10 Wednesday AM Reads

Welcome to February! Kick off the new month with our mid-week train WFH reads:

The Shipping Industry Is Getting a Slew of New Vessels—Right as Demand Cools: Carriers plowed pandemic profits into a fleet of bigger cargo vessels. They’re arriving just as trade growth is softening. (Businessweek)

The Junkification of Amazon: Why does it feel like the company is making itself worse? (New York Magazine) see also How Amazon Became Ordinary: I still use Amazon a great deal, but much less than I did; I no longer assume Amazon has the lowest price, often compare porices via Google shopping. This is a major shift in consumer behavior. (The Big Picture)

Independent Watchmakers Surge as Rolex, Patek Remain Unattainable: Horologer Ming is just one of the many brands that’s getting a moment in the sun among collectors who are frustrated with the big brands’ prices and availability—and who are discovering the quality of the small shops. (Businessweek)

The Forgotten Lessons of 2008: Seth Klarman. Seth Klarman outlines the lessons that investors were quick to forget only two years following one of the greatest financial meltdowns in modern history. (Investment Talk)

Short Sellers Feel the Pain in Stock Market’s 2023 Rally: Highly shorted shares are beating the S&P 500 this year, and short sellers are down by $81 billion. (Wall Street Journal)

Americans Are Gobbling Up Takeout Food. Restaurants Bet That Won’t Change. America’s biggest chains test digital-only restaurants and more drive-throughs, gambling that heightened consumer demand for food to go will last well beyond the pandemic. (Wall Street Journal)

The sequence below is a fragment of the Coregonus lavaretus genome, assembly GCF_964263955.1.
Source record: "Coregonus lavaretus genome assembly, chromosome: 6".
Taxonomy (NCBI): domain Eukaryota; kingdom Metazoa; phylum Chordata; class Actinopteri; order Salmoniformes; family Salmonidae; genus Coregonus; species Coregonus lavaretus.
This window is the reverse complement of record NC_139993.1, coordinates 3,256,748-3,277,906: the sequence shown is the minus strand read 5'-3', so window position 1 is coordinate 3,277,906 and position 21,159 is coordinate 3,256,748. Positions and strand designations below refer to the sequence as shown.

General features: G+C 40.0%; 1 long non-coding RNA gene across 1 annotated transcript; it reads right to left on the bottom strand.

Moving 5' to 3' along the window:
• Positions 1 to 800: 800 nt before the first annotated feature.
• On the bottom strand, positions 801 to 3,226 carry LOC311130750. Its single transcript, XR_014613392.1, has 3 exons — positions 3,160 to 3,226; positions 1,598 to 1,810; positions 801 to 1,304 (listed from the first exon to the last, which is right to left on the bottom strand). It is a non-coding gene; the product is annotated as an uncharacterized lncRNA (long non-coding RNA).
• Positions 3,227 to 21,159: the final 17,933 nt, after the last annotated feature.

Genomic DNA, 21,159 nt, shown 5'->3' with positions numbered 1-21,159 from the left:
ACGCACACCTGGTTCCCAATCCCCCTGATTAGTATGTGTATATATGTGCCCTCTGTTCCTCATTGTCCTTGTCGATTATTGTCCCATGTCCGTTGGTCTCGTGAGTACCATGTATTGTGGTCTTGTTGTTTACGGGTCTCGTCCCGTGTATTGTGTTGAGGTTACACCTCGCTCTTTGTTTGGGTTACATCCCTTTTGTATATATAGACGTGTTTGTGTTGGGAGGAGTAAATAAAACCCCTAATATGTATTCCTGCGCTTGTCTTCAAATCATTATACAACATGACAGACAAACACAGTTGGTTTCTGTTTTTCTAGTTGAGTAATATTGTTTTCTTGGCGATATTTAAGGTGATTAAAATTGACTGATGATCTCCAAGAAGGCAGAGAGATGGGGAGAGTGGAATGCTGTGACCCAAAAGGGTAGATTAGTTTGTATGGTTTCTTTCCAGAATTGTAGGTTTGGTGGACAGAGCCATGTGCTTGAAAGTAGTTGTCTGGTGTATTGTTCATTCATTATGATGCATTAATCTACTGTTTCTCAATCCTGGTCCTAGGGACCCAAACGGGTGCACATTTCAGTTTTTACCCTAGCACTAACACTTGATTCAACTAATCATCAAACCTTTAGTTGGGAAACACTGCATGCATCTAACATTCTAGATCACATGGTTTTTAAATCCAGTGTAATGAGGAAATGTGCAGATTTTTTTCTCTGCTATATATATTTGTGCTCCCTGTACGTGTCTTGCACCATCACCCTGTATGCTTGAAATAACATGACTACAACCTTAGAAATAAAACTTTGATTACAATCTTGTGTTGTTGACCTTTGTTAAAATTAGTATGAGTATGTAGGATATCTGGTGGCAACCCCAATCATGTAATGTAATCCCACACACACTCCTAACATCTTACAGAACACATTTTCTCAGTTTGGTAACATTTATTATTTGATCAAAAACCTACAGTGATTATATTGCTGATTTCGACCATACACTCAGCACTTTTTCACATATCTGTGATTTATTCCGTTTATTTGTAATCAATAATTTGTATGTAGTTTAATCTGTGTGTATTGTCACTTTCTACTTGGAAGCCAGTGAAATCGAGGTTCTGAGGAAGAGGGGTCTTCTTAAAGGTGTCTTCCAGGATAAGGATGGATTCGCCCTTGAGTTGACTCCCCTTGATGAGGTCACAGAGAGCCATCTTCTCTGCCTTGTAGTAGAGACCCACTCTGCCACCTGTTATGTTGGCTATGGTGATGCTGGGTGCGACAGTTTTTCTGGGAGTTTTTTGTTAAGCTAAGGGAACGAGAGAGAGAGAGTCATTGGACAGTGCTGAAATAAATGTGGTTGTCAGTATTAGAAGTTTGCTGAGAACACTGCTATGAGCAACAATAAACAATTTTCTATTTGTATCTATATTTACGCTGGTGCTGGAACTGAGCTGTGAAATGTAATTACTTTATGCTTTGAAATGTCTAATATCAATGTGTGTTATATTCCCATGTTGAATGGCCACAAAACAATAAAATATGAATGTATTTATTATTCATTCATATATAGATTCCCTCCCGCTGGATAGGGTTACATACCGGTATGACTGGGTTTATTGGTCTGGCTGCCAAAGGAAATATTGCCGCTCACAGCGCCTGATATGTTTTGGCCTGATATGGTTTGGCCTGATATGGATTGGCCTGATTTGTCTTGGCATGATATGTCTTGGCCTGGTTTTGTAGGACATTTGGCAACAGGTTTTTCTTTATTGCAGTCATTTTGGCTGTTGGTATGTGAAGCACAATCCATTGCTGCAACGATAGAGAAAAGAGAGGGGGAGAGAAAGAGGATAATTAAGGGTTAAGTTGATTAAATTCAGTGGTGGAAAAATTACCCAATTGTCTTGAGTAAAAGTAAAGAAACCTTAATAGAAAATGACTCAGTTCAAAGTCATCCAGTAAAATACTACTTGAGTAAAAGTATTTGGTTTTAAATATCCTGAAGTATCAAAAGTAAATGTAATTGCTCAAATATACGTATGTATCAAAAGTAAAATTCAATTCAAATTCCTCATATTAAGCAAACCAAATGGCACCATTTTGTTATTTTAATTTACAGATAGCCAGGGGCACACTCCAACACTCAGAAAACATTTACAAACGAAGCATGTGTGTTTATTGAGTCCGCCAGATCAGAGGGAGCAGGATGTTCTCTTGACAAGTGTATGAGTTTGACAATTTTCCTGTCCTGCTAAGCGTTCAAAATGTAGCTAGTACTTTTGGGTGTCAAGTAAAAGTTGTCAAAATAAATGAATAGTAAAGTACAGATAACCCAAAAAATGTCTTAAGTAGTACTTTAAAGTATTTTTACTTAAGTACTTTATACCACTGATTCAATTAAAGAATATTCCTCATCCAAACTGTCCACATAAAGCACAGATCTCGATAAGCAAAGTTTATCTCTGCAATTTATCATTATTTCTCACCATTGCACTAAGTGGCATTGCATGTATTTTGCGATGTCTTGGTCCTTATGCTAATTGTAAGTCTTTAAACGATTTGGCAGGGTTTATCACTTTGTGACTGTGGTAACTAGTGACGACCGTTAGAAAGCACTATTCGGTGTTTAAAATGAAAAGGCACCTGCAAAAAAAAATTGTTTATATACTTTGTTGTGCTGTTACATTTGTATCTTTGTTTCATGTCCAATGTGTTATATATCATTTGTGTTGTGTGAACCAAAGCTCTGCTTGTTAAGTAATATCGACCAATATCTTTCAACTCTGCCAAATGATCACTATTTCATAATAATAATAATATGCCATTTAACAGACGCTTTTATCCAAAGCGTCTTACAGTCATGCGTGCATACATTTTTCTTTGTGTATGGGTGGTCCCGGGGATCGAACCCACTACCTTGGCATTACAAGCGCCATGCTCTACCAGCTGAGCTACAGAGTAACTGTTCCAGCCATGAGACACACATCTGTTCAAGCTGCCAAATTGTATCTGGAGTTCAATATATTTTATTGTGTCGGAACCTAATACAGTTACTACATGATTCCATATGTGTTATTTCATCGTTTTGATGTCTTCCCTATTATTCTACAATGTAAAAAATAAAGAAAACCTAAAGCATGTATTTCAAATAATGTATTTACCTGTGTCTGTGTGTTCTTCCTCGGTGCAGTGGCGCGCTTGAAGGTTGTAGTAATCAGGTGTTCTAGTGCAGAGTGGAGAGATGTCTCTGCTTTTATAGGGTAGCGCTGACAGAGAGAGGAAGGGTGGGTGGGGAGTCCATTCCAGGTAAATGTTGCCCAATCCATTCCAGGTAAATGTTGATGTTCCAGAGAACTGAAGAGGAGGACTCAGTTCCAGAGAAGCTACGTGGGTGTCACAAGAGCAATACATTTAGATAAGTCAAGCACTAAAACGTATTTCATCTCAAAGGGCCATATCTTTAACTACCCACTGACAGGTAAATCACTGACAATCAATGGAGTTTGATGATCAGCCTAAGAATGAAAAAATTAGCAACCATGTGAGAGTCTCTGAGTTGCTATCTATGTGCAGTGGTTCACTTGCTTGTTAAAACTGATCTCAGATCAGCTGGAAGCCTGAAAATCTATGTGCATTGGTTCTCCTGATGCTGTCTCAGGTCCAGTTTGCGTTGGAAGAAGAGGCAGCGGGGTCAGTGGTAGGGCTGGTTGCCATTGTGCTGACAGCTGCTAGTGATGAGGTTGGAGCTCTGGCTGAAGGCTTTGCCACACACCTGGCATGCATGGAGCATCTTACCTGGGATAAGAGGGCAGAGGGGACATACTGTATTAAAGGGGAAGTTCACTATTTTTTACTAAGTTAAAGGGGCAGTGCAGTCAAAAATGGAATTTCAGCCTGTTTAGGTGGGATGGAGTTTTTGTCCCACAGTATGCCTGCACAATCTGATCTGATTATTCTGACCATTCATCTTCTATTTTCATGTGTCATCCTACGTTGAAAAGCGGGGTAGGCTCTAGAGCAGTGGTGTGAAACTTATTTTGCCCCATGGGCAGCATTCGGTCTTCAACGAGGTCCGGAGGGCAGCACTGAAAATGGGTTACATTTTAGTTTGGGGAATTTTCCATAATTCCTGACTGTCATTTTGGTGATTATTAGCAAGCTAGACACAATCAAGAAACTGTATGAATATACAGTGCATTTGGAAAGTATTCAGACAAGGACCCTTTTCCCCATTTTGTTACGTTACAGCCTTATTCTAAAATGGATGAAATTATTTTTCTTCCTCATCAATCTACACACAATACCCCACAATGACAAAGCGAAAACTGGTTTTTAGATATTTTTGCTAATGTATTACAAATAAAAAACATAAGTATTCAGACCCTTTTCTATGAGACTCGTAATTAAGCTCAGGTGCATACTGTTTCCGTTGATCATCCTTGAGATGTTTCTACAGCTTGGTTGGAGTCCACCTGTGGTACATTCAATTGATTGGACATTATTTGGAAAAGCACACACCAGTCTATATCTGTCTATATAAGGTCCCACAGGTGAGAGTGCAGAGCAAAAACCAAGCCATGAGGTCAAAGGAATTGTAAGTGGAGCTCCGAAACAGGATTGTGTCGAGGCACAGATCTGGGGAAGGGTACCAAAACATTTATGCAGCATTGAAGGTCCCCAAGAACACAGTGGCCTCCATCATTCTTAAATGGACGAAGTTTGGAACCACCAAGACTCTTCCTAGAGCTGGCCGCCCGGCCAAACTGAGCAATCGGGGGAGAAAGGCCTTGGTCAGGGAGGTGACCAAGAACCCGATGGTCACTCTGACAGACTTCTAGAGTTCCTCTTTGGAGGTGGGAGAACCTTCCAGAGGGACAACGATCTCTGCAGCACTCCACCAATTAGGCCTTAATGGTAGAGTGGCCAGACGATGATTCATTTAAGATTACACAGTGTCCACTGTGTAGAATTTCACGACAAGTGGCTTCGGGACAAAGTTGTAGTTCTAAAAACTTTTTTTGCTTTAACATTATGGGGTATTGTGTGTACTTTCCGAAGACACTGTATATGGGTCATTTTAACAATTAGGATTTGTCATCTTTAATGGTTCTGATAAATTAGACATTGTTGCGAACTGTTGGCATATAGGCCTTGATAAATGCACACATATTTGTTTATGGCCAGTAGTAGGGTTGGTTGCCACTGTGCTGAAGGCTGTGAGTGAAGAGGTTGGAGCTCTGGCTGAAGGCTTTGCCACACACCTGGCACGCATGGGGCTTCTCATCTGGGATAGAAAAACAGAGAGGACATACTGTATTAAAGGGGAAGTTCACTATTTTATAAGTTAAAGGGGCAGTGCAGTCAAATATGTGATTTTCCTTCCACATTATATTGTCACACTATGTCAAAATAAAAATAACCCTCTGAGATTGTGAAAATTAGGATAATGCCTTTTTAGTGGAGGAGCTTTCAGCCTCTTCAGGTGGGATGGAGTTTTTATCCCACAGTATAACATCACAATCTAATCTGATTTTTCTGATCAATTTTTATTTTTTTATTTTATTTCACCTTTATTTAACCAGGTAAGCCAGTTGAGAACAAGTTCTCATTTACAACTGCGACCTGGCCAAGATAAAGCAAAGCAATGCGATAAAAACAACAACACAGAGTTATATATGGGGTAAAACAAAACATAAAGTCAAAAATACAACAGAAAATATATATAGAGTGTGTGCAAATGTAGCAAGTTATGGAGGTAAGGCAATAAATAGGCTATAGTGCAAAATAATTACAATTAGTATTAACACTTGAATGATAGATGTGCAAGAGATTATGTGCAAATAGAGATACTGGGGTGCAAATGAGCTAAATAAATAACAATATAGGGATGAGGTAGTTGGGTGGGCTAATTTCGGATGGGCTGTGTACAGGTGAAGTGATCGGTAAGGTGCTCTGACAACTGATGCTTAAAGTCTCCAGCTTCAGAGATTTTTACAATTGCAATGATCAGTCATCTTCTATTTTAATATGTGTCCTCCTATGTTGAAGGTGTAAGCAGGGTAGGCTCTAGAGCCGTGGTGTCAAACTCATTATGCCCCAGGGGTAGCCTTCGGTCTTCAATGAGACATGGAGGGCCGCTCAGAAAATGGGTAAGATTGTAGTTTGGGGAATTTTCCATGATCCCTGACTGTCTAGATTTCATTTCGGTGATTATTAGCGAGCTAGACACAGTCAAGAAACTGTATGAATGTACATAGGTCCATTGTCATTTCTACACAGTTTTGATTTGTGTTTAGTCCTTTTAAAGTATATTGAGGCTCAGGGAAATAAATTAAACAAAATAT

The Private Assets Insurance Companies Want in 2023: In recent years, insurers have been swapping public assets for private ones. Higher interest rates aren’t reversing that trend — just changing it. (Institutional Investor)

In pursuit of decent coffee: No great stagnation in home espresso. (Works In Progress)

This woman bakes recipes she finds on gravestone epitaphs: ‘They’re to die for’ Rosie Grant recorded the baking process and posted it on TikTok, “and it exploded,” she said. (Washington Post)

Mangled Voice-to-Text Messages Are Embarrassing Users: Flubs are so common people have learned to decode the gibberish others send. (Wall Street Journal)

Be sure to check out our Masters in Business next week with Neil Dutta, head of economic research at Renaissance Macro Research. He joined RenMac after spending seven years at Bank of America-Merrill Lynch, where he was a Sr. economist covering US + Canada. Prior to that, he was a research analyst at Barron’s.


Initial jobless claims show the challenge in getting a firm read on the labor market

Source: Bloomberg


Sign up for our reads-only mailing list here.


Print Friendly, PDF & Email

Posted Under